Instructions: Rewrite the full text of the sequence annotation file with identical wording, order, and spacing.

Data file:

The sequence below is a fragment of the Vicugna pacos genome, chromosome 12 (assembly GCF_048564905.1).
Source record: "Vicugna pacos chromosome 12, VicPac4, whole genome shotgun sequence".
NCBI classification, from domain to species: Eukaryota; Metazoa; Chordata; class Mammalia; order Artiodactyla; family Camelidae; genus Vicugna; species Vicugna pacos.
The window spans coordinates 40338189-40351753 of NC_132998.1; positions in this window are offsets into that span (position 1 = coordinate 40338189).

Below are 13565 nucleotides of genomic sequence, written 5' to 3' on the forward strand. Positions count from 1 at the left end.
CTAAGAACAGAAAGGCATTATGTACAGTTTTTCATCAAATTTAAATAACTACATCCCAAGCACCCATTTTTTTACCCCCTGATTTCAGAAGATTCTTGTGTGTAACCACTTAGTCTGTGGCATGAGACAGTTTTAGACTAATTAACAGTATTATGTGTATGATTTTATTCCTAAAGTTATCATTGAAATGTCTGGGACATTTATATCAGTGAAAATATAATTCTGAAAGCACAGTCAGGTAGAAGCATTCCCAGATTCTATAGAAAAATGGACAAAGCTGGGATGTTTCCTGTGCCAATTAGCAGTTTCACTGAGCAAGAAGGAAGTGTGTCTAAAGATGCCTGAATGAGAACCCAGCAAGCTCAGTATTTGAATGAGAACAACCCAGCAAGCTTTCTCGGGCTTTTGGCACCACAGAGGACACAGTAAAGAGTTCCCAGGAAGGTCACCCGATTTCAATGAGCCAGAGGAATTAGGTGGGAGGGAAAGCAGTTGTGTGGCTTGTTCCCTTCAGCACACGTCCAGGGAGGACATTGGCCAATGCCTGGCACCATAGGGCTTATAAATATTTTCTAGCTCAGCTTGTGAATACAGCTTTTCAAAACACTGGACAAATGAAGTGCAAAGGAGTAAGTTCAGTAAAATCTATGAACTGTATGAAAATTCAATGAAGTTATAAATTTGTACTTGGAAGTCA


The sequence below is a fragment of the Vicugna pacos genome, chromosome 12 (assembly GCF_048564905.1).
Source record: "Vicugna pacos chromosome 12, VicPac4, whole genome shotgun sequence".
NCBI classification, from domain to species: Eukaryota; Metazoa; Chordata; class Mammalia; order Artiodactyla; family Camelidae; genus Vicugna; species Vicugna pacos.
The window spans coordinates 40338189-40351753 of NC_132998.1; positions in this window are offsets into that span (position 1 = coordinate 40338189).

Below are 13565 nucleotides of genomic sequence, written 5' to 3' on the forward strand. Positions count from 1 at the left end.
CTAAGAACAGAAAGGCATTATGTACAGTTTTTCATCAAATTTAAATAACTACATCCCAAGCACCCATTTTTTTACCCCCTGATTTCAGAAGATTCTTGTGTGTAACCACTTAGTCTGTGGCATGAGACAGTTTTAGACTAATTAACAGTATTATGTGTATGATTTTATTCCTAAAGTTATCATTGAAATGTCTGGGACATTTATATCAGTGAAAATATAATTCTGAAAGCACAGTCAGGTAGAAGCATTCCCAGATTCTATAGAAAAATGGACAAAGCTGGGATGTTTCCTGTGCCAATTAGCAGTTTCACTGAGCAAGAAGGAAGTGTGTCTAAAGATGCCTGAATGAGAACCCAGCAAGCTCAGTATTTGAATGAGAACAACCCAGCAAGCTTTCTCGGGCTTTTGGCACCACAGAGGACACAGTAAAGAGTTCCCAGGAAGGTCACCCGATTTCAATGAGCCAGAGGAATTAGGTGGGAGGGAAAGCAGTTGTGTGGCTTGTTCCCTTCAGCACACGTCCAGGGAGGACATTGGCCAATGCCTGGCACCATAGGGCTTATAAATATTTTCTAGCTCAGCTTGTGAATACAGCTTTTCAAAACACTGGACAAATGAAGTGCAAAGGAGTAAGTTCAGTAAAATCTATGAACTGTATGAAAATTCAATGAAGTTATAAATTTGTACTTGGAAGTCA